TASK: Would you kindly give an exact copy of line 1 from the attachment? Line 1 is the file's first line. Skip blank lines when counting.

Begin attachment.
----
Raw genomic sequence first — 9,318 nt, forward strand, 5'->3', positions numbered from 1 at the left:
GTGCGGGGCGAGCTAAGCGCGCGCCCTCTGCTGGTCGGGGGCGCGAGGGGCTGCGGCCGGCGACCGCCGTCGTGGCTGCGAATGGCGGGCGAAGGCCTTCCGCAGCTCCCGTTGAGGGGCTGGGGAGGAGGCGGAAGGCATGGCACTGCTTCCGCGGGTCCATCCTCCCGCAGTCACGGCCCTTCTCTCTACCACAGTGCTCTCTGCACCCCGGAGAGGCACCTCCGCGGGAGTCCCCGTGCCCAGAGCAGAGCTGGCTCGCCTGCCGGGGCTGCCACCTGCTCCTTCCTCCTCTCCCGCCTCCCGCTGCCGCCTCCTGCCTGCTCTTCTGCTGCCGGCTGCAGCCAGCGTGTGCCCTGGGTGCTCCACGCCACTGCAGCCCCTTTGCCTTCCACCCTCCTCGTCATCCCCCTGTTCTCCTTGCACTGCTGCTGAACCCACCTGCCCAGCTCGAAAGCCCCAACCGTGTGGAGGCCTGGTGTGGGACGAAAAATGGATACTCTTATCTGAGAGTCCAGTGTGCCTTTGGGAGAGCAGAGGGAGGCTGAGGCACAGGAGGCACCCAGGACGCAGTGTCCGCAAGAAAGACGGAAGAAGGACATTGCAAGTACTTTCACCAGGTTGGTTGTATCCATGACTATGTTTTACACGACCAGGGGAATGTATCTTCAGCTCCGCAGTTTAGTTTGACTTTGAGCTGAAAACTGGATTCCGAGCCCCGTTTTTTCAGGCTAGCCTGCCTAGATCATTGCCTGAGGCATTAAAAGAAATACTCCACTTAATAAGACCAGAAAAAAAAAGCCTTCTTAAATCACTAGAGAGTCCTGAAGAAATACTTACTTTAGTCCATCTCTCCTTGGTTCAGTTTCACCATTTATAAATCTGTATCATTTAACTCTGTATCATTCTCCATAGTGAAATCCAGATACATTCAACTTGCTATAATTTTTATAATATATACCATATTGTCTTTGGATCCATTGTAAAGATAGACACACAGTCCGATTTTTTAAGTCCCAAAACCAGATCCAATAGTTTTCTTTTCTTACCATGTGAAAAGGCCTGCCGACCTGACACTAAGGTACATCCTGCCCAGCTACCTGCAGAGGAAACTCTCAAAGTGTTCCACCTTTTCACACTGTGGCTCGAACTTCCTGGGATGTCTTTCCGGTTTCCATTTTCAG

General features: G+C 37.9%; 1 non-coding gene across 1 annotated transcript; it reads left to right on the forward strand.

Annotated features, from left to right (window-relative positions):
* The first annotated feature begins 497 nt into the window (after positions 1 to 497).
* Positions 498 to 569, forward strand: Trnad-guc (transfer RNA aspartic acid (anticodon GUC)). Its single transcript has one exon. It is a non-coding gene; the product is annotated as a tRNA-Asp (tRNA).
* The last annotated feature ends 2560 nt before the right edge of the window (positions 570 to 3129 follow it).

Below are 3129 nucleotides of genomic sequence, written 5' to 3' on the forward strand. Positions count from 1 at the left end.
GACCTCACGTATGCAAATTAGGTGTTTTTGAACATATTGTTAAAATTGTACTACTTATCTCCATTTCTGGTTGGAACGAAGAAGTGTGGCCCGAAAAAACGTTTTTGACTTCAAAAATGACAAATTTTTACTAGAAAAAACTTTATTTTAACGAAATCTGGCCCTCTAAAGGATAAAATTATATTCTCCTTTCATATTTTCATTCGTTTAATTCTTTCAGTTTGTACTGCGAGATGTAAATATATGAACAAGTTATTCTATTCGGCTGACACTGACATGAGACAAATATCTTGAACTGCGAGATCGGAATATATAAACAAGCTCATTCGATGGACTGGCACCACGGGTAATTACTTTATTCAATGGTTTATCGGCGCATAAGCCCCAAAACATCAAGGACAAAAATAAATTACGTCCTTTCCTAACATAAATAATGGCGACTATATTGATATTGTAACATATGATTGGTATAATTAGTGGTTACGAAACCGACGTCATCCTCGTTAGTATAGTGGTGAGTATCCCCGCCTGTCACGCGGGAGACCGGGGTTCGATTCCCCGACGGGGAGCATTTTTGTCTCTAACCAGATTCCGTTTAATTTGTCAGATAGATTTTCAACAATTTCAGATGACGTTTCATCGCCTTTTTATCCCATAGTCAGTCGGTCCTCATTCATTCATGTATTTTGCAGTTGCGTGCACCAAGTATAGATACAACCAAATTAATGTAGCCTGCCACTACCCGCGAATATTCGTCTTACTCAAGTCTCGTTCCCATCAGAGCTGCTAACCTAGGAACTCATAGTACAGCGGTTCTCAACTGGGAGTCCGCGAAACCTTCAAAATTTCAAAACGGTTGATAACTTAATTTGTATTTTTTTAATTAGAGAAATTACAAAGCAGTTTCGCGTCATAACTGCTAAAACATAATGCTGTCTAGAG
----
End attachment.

Raw genomic sequence first — 9,318 nt, forward strand, 5'->3', positions numbered from 1 at the left: